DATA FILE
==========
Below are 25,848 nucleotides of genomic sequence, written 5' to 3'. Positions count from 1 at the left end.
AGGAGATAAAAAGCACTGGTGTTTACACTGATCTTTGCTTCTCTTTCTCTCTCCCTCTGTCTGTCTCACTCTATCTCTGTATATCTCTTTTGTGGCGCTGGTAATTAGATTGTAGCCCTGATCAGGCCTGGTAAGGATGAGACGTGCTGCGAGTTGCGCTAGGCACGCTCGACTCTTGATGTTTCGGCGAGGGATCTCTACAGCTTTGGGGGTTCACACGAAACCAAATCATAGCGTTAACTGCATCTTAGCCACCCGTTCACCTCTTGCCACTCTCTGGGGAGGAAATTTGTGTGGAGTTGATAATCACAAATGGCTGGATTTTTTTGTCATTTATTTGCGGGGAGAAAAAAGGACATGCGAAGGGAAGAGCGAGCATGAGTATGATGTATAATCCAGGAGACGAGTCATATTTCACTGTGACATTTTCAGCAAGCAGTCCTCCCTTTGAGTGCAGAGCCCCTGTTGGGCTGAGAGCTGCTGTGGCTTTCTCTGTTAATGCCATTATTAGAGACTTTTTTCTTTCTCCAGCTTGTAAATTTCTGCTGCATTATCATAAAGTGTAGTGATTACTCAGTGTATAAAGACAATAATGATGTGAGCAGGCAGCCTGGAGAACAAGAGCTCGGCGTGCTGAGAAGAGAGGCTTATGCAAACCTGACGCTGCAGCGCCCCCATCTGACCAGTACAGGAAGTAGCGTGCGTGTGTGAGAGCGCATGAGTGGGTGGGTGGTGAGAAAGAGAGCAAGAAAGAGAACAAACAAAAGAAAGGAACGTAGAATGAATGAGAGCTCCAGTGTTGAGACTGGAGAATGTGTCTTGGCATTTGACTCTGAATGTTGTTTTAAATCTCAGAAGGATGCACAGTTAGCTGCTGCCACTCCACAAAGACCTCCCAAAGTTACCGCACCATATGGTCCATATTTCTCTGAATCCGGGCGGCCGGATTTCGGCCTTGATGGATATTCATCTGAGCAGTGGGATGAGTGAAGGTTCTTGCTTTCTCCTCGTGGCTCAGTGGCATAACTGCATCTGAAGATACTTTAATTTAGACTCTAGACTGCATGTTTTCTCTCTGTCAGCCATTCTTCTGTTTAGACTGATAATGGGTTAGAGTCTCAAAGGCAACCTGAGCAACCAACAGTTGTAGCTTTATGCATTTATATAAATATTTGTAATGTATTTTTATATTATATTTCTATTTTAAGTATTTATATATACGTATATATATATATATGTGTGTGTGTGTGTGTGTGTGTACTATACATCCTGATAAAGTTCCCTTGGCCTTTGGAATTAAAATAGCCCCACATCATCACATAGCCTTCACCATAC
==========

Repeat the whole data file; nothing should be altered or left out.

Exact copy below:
Below are 25,848 nucleotides of genomic sequence, written 5' to 3'. Positions count from 1 at the left end.
AGGAGATAAAAAGCACTGGTGTTTACACTGATCTTTGCTTCTCTTTCTCTCTCCCTCTGTCTGTCTCACTCTATCTCTGTATATCTCTTTTGTGGCGCTGGTAATTAGATTGTAGCCCTGATCAGGCCTGGTAAGGATGAGACGTGCTGCGAGTTGCGCTAGGCACGCTCGACTCTTGATGTTTCGGCGAGGGATCTCTACAGCTTTGGGGGTTCACACGAAACCAAATCATAGCGTTAACTGCATCTTAGCCACCCGTTCACCTCTTGCCACTCTCTGGGGAGGAAATTTGTGTGGAGTTGATAATCACAAATGGCTGGATTTTTTTGTCATTTATTTGCGGGGAGAAAAAAGGACATGCGAAGGGAAGAGCGAGCATGAGTATGATGTATAATCCAGGAGACGAGTCATATTTCACTGTGACATTTTCAGCAAGCAGTCCTCCCTTTGAGTGCAGAGCCCCTGTTGGGCTGAGAGCTGCTGTGGCTTTCTCTGTTAATGCCATTATTAGAGACTTTTTTCTTTCTCCAGCTTGTAAATTTCTGCTGCATTATCATAAAGTGTAGTGATTACTCAGTGTATAAAGACAATAATGATGTGAGCAGGCAGCCTGGAGAACAAGAGCTCGGCGTGCTGAGAAGAGAGGCTTATGCAAACCTGACGCTGCAGCGCCCCCATCTGACCAGTACAGGAAGTAGCGTGCGTGTGTGAGAGCGCATGAGTGGGTGGGTGGTGAGAAAGAGAGCAAGAAAGAGAACAAACAAAAGAAAGGAACGTAGAATGAATGAGAGCTCCAGTGTTGAGACTGGAGAATGTGTCTTGGCATTTGACTCTGAATGTTGTTTTAAATCTCAGAAGGATGCACAGTTAGCTGCTGCCACTCCACAAAGACCTCCCAAAGTTACCGCACCATATGGTCCATATTTCTCTGAATCCGGGCGGCCGGATTTCGGCCTTGATGGATATTCATCTGAGCAGTGGGATGAGTGAAGGTTCTTGCTTTCTCCTCGTGGCTCAGTGGCATAACTGCATCTGAAGATACTTTAATTTAGACTCTAGACTGCATGTTTTCTCTCTGTCAGCCATTCTTCTGTTTAGACTGATAATGGGTTAGAGTCTCAAAGGCAACCTGAGCAACCAACAGTTGTAGCTTTATGCATTTATATAAATATTTGTAATGTATTTTTATATTATATTTCTATTTTAAGTATTTATATATACGTATATATATATATATGTGTGTGTGTGTGTGTGTGTGTACTATACATCCTGATAAAGTTCCCTTGGCCTTTGGAATTAAAATAGCCCCACATCATCACATAGCCTTCACCATAC